Studying Star Wars’ Rebellions

Image: Harper Collins

A long time from now, at a point far, far into the future, historians will look back at the current decade and might determine that rebellion—be it in Cairo’s streets or demonstrated by Russia’s renewed challenges to an order represented by NATO—characterized the period. The first half of the 2010s opened with the Arab Spring, intensified with China’s rankling at Western rules, escalated with the ascent of the Islamic State, and witnessed the people of the United Kingdom vote to exit the European Union. Whether one designates the players in this drama as either the Light or Dark side depends perhaps on where one stands, but regardless of where the line is drawn, it is safe to say that existing orders of all kinds and at all levels are being challenged.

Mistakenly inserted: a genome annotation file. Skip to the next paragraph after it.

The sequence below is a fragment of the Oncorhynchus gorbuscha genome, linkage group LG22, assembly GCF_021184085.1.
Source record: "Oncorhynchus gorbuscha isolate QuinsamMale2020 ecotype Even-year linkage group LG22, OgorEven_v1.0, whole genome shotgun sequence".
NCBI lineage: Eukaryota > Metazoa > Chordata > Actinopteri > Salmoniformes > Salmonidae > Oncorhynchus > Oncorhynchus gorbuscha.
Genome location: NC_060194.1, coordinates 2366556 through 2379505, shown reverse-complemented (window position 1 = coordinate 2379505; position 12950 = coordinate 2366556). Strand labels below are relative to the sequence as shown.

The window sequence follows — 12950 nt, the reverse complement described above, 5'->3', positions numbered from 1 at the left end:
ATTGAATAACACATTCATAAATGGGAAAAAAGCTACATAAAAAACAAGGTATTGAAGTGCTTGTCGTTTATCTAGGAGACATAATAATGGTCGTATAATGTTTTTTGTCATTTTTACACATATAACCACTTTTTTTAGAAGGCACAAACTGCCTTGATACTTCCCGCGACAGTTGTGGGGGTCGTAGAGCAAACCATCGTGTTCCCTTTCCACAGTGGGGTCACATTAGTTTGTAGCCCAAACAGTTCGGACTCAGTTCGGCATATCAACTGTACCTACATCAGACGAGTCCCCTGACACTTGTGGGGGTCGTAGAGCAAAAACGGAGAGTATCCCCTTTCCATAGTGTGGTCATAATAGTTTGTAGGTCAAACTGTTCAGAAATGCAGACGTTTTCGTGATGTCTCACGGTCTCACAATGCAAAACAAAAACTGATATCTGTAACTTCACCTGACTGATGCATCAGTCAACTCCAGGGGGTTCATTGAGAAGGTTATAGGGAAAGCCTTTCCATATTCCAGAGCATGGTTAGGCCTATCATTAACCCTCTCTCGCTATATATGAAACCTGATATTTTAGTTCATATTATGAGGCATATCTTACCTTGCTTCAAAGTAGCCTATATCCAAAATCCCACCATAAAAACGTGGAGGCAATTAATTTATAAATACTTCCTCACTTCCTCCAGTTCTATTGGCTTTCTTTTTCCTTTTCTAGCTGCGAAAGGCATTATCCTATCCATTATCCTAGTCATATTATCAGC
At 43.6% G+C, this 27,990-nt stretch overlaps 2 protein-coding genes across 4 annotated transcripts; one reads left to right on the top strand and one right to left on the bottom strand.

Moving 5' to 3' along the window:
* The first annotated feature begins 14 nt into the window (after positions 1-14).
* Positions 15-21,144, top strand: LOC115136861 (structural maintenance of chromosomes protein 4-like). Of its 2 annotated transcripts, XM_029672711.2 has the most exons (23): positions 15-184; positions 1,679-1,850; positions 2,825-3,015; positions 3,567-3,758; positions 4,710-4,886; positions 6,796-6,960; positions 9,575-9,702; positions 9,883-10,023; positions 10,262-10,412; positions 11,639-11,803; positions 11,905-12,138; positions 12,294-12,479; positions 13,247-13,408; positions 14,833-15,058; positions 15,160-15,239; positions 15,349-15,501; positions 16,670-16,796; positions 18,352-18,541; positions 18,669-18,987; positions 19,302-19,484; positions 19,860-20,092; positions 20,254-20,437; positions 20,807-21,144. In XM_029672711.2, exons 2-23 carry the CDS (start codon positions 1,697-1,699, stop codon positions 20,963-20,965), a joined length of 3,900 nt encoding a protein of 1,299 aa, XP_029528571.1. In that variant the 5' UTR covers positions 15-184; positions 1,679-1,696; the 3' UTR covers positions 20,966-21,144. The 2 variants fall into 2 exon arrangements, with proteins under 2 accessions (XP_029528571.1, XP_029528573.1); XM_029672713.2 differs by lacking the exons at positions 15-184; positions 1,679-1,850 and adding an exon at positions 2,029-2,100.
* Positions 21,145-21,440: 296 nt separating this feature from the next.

Enter Cass R. Sunstein’s timely analysis of rebels and rebellions in his new book, The World According to Star Wars, to help make sense of today’s insurgent movements and rebellions against the status quo. In its entirety, the book covers a wide-range of topics, but its “episode” on rebellions is of special interest to those concerned with governance and global security. But first, zooming out for the sake of context, The World According to Star Wars could be read as a commentary on human culture and the power of artistic links that join all people. Star Wars is one of those connectors.

Read more at The Strategy Bridge.